3 Key Elements of Safe Winter Driving

Hard to believe the winter season is upon us again. Looking out the window at the first snowfall of the year is always a beautiful sight. Then the reality sets in—we need to drive in the snow and ice for the next five months. According to the Federal Highway Administration, more than 1,300 people are killed in car crashes and more than 116,800 people are injured on snowy or icy roads every year. These statistics are a grim reminder of the need to pay closer attention to driving safely during the winter season.

3 Key Elements for Safe Winter Driving

1. Reduce your speed – SLOW DOWN!

2. Stay alert – watch your surroundings

3. Maintain control – don’t panic

Read, ‘Prepare for Hazardous Winter Travel’ for more valuable safety tips this winter.

Helpful Tips for Safe Winter Driving include

● Drive slowly

● Increase your following distance to five to six seconds, or more as needed

● Avoid quick or abrupt braking to avoid sliding

● Stay home if it is not necessary to go out

● If you must go out in adverse weather, allow yourself extra travel time

Prepare Your Vehicle for Winter Driving

Driving in snow, ice and other adverse weather conditions can present a number of challenges. Ensure your vehicle is equipped with emergency items and is fully winterized before the first snowfall of the season.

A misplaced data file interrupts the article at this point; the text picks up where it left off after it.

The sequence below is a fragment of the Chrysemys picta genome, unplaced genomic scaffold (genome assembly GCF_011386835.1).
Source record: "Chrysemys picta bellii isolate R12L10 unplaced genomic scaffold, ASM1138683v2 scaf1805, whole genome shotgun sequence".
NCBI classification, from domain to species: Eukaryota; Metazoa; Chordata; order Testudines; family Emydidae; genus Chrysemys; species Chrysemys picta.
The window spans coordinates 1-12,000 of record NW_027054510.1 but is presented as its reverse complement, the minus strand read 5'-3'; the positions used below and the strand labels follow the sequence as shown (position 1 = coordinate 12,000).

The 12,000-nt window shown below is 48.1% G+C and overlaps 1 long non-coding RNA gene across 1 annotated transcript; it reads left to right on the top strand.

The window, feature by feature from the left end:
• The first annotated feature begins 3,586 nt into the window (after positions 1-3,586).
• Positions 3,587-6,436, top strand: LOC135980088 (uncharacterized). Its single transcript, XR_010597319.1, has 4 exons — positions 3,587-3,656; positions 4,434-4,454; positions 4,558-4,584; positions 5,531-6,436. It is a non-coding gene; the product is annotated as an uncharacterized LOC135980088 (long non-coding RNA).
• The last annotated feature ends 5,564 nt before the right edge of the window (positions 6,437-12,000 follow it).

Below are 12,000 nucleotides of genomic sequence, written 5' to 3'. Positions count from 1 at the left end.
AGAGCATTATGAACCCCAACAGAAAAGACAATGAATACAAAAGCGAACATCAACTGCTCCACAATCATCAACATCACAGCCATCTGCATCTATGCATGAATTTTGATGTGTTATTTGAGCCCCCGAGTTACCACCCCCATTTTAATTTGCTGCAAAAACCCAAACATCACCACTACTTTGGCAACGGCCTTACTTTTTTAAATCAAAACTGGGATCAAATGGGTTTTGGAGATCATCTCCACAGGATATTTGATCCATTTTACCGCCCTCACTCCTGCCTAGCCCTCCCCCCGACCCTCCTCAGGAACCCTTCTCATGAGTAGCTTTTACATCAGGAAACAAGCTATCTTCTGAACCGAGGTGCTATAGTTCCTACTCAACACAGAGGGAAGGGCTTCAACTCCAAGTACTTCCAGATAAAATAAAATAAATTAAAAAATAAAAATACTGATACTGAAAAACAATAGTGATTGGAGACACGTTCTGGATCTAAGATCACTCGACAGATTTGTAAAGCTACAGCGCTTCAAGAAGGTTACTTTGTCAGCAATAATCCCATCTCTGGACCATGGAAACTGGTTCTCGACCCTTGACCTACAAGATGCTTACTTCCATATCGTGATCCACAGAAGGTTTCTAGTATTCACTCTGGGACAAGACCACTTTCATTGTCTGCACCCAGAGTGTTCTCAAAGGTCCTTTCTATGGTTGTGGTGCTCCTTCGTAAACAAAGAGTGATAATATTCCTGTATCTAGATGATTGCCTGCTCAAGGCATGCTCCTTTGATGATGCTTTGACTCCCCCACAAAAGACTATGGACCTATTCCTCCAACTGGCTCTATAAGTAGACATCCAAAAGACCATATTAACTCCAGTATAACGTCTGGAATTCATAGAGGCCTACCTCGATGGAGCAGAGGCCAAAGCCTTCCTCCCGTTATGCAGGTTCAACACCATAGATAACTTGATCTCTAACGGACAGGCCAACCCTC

● Check for proper tire inflation to get maximum traction from your tires

● Check wipers and wiper fluid

● Check for proper fluid levels (oil, antifreeze, brake fluid)

● Check lights to assure they are all working properly

● Check that the heater and defroster are functioning properly

Keep the Following Items in Your Vehicle in Case of Emergencies

● A spare tire that is properly inflated with a proper changing tool kit or a can of fix-a-flat tire sealant if your car is not equipped with a spare

● A shovel

● Tire chains, if space allows

● Bag of salt or kitty litter for better traction or to melt snow and ice

● A tool kit

● Flashlight

● Extra batteries

● Emergency flares or reflective triangles

● Extra windshield wiper fluid

● An ice scraper and snow brush

● Jumper cables

● Extra blankets, gloves, socks, hat, coat, boots, hand warmers, and high visibility clothing

● Non-perishable foods like canned nuts, dried fruits and hard candy

● Cell phone and charger

Don’t Let Poor Winter Weather Catch You off Guard

Winter weather requires extra preparation that is well worth the effort in case an emergency arises. Don’t become one of the winter driving statistics. Slow down and give yourself extra travel time. It’s better to arrive a few minutes late than not at all. Know your route and consider stopping points if road conditions deteriorate. Finally, consider postponing your trip until weather and road conditions improve.

Click here for more winter driving tips.

To learn more about how Society Insurance can help your business mitigate risk, consult with a Society agent in your area.

Author

Paul is a graduate of the University of Wisconsin - Whitewater with a degree in Occupational Safety. He is a Certified Safety Professional (CSP) with over 33 years of experience in the safety field.

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